The John C. Danforth Center on Religion and Politics at Washington University in St. Louis is pleased to announce it has awarded four postdoctoral fellowships to exceptional early career scholars. The fellowships will begin with the 2018-2019 academic year and are renewable for the following year.
Aaron Griffith is a doctoral candidate in the Divinity School at Duke University. His dissertation, “American Law and Gospel: Evangelicals in the Age of Mass Incarceration,” charts the history of evangelical Christian influence in American criminal justice and prisons in second half of the twentieth century. The project argues that as postwar evangelicals positioned their religious movement as reputable and racially moderate, they helped do the same for the cause of punishment—bolstering the justice system’s claims to neutrality and its insistence that punishment could be colorblind, even as it increasingly incarcerated poor people of color. Yet ministries to prisoners and juvenile delinquents also opened evangelicals’ eyes to the regular mistreatment of offenders, pushing them into prison reform and restorative justice efforts.
Dana Lloyd is a doctoral candidate in the Department of Religion at Syracuse University. Her dissertation, entitled “Between God and Land: On Sovereignty, Indigeneity, and Religious Freedom,” focuses on the U.S. Supreme Court case Lyng v. Northwest Indian Cemetery Protective Association, a 1988 landmark case that denied the right of three American Indian nations to the free exercise of their religion for the sake of protecting property rights of the federal government. She completed law school and holds an LL.M. and an M.A. in Philosophy from Tel Aviv University.
Charlie McCrary is a Ph.D. candidate in the Department of Religion at Florida State University. In December, he defended his dissertation, “Sincerely Held Religious Belief: A History,” which will become a book titled “Sincerely Held: American Religion, Secularism, and Belief.” The project examines the roles of religious sincerity and “sincerely held religious belief” in the U.S. state’s regulation of religion and interactions with believers, with case studies ranging from the nineteenth century to the twenty-first. It focuses especially on religious outsiders, including spiritualist women fortune tellers, leaders of new religious movements, eclectic conscientious objectors, and a radical black nationalist group.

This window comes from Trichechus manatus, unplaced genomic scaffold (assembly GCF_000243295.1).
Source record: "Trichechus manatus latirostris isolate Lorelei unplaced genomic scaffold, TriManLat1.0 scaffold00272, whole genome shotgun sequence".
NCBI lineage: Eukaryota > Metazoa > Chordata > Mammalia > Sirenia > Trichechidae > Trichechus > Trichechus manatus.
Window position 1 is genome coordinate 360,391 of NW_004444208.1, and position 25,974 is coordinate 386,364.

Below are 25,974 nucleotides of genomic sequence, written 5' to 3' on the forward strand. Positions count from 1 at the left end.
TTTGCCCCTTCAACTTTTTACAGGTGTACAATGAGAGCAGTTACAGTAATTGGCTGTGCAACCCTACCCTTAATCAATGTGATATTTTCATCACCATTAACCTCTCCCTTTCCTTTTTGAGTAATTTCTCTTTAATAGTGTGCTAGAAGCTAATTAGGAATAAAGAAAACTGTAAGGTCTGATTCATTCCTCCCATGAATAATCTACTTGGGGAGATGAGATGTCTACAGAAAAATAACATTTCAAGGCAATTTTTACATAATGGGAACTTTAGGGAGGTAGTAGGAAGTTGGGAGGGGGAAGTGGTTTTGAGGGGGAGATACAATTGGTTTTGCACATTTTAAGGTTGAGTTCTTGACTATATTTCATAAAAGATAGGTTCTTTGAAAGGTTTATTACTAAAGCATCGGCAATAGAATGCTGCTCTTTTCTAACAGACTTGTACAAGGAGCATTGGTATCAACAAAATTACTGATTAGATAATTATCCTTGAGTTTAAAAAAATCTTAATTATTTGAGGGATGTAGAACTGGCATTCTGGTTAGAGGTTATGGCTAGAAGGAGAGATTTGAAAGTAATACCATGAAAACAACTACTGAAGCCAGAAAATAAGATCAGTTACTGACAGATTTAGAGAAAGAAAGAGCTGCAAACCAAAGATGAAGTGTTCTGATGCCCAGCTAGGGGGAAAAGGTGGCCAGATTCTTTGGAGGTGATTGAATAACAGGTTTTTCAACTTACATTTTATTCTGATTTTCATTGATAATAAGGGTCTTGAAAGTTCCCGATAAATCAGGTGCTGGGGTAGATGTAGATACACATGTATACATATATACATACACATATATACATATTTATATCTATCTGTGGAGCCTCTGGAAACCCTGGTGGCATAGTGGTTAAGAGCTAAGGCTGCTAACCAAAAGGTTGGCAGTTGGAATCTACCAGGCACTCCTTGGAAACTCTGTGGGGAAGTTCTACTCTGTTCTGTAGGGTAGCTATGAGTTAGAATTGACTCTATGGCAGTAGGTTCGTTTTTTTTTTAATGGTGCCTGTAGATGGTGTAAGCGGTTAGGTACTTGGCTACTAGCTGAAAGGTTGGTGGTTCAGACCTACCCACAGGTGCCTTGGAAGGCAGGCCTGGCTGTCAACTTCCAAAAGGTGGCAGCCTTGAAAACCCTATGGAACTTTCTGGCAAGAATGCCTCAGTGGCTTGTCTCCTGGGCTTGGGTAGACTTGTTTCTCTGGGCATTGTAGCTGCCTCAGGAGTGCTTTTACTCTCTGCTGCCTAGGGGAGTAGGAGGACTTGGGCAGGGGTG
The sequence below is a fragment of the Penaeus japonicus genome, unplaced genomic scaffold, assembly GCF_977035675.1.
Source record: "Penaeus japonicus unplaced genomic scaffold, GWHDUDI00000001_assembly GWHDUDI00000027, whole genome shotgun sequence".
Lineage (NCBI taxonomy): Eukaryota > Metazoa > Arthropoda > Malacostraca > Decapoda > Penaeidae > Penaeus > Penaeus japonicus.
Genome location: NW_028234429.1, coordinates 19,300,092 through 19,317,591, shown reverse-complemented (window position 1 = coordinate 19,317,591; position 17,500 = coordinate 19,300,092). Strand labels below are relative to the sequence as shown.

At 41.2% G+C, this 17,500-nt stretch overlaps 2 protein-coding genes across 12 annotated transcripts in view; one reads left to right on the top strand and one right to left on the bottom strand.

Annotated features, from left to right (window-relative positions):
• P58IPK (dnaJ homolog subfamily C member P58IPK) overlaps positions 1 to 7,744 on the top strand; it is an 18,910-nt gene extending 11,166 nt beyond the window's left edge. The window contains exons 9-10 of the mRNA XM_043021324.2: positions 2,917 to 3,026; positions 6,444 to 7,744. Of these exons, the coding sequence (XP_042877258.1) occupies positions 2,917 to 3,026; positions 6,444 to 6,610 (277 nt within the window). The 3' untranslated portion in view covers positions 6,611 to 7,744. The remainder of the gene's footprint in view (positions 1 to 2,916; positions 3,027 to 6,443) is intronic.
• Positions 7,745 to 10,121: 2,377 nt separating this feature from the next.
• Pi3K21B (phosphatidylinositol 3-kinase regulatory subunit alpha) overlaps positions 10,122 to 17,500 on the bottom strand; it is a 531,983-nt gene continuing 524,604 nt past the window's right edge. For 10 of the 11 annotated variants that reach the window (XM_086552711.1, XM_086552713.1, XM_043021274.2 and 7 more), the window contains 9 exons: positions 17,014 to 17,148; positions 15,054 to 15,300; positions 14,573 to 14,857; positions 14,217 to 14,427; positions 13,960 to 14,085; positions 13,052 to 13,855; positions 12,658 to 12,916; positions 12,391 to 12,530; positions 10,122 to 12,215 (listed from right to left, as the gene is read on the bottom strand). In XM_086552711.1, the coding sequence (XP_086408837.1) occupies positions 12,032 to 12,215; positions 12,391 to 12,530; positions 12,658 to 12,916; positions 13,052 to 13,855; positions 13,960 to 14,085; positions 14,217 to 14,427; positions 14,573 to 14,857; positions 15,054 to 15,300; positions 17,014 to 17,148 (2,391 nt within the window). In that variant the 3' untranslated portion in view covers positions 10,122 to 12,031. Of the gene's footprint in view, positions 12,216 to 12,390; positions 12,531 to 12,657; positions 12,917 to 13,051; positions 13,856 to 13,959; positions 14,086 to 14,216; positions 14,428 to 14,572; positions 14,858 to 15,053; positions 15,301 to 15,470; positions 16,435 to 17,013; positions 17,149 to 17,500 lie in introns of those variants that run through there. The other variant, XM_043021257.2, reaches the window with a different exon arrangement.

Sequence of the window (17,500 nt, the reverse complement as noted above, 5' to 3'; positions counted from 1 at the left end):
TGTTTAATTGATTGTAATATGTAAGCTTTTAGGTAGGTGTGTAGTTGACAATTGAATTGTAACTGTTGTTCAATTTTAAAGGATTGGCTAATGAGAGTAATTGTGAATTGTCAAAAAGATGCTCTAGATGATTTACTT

Cyrus O’Brien is a Ph.D. candidate in the Interdisciplinary Doctoral Program in Anthropology and History at the University of Michigan. His dissertation, “Faith in Imprisonment: Religion and the Development of Mass Incarceration in Florida,” places religion at the center of the study of mass incarceration in the United States. It traces religion’s changing roles as Florida’s prison system expanded from an archipelago of small labor camps at the outset of World War II into one of the world’s largest criminal justice systems. Blending archival research with deep ethnographic data and interviews, it demonstrates that religion was a key force in the adoption of parole, the embrace of halfway houses, and the privatization of prisons.
These awards are one expression of the Center’s mission to support scholars early in their careers. Fellows will work to complete their first book projects during their term at the Center and will participate in the intellectual life of the Danforth Center on Religion and Politics, and the University, through teaching courses and joining the Center’s biweekly interdisciplinary seminar.
The John C. Danforth Center on Religion and Politics was established in 2010 and is located on the campus of Washington University in St. Louis. The Center serves as an open venue for fostering rigorous scholarship and informing broad academic and public communities about the intersections of religion and U.S. politics.
For more information about the Center’s fellowship programs, please see http://rap.wustl.edu/fellowships/.